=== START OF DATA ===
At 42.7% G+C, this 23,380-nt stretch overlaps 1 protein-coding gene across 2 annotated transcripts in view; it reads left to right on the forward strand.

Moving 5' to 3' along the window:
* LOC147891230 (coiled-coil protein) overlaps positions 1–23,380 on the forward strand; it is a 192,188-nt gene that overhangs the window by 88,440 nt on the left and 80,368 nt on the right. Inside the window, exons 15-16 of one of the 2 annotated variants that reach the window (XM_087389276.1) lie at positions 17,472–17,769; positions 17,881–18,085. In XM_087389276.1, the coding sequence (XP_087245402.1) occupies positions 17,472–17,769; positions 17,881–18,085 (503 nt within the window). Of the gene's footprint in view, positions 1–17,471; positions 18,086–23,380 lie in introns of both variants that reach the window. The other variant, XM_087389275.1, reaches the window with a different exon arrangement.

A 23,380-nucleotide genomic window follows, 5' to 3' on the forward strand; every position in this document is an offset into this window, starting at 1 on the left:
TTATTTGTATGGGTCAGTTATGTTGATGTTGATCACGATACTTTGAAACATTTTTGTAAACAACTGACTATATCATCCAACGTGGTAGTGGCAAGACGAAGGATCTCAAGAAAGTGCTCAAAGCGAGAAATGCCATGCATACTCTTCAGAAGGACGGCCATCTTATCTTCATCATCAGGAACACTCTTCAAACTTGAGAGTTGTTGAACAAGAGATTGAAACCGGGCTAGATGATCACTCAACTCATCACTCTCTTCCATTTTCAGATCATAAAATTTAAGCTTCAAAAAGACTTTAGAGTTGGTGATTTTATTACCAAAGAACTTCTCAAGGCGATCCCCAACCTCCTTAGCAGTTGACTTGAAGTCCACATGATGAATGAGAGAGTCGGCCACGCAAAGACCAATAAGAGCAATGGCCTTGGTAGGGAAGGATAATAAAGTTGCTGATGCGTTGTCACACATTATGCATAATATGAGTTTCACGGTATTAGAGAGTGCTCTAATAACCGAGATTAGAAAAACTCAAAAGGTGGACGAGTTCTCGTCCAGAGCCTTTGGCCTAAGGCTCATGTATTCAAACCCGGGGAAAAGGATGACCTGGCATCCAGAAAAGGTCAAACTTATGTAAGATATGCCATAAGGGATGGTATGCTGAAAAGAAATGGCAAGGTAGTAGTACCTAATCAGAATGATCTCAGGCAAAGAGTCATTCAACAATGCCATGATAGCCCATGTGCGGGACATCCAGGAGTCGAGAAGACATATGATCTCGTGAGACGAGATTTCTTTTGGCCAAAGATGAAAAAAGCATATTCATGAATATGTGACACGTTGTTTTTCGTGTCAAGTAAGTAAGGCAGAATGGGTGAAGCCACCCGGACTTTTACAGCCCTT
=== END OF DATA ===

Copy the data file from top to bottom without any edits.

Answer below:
At 42.7% G+C, this 23,380-nt stretch overlaps 1 protein-coding gene across 2 annotated transcripts in view; it reads left to right on the forward strand.

Moving 5' to 3' along the window:
* LOC147891230 (coiled-coil protein) overlaps positions 1–23,380 on the forward strand; it is a 192,188-nt gene that overhangs the window by 88,440 nt on the left and 80,368 nt on the right. Inside the window, exons 15-16 of one of the 2 annotated variants that reach the window (XM_087389276.1) lie at positions 17,472–17,769; positions 17,881–18,085. In XM_087389276.1, the coding sequence (XP_087245402.1) occupies positions 17,472–17,769; positions 17,881–18,085 (503 nt within the window). Of the gene's footprint in view, positions 1–17,471; positions 18,086–23,380 lie in introns of both variants that reach the window. The other variant, XM_087389275.1, reaches the window with a different exon arrangement.

A 23,380-nucleotide genomic window follows, 5' to 3' on the forward strand; every position in this document is an offset into this window, starting at 1 on the left:
TTATTTGTATGGGTCAGTTATGTTGATGTTGATCACGATACTTTGAAACATTTTTGTAAACAACTGACTATATCATCCAACGTGGTAGTGGCAAGACGAAGGATCTCAAGAAAGTGCTCAAAGCGAGAAATGCCATGCATACTCTTCAGAAGGACGGCCATCTTATCTTCATCATCAGGAACACTCTTCAAACTTGAGAGTTGTTGAACAAGAGATTGAAACCGGGCTAGATGATCACTCAACTCATCACTCTCTTCCATTTTCAGATCATAAAATTTAAGCTTCAAAAAGACTTTAGAGTTGGTGATTTTATTACCAAAGAACTTCTCAAGGCGATCCCCAACCTCCTTAGCAGTTGACTTGAAGTCCACATGATGAATGAGAGAGTCGGCCACGCAAAGACCAATAAGAGCAATGGCCTTGGTAGGGAAGGATAATAAAGTTGCTGATGCGTTGTCACACATTATGCATAATATGAGTTTCACGGTATTAGAGAGTGCTCTAATAACCGAGATTAGAAAAACTCAAAAGGTGGACGAGTTCTCGTCCAGAGCCTTTGGCCTAAGGCTCATGTATTCAAACCCGGGGAAAAGGATGACCTGGCATCCAGAAAAGGTCAAACTTATGTAAGATATGCCATAAGGGATGGTATGCTGAAAAGAAATGGCAAGGTAGTAGTACCTAATCAGAATGATCTCAGGCAAAGAGTCATTCAACAATGCCATGATAGCCCATGTGCGGGACATCCAGGAGTCGAGAAGACATATGATCTCGTGAGACGAGATTTCTTTTGGCCAAAGATGAAAAAAGCATATTCATGAATATGTGACACGTTGTTTTTCGTGTCAAGTAAGTAAGGCAGAATGGGTGAAGCCACCCGGACTTTTACAGCCCTT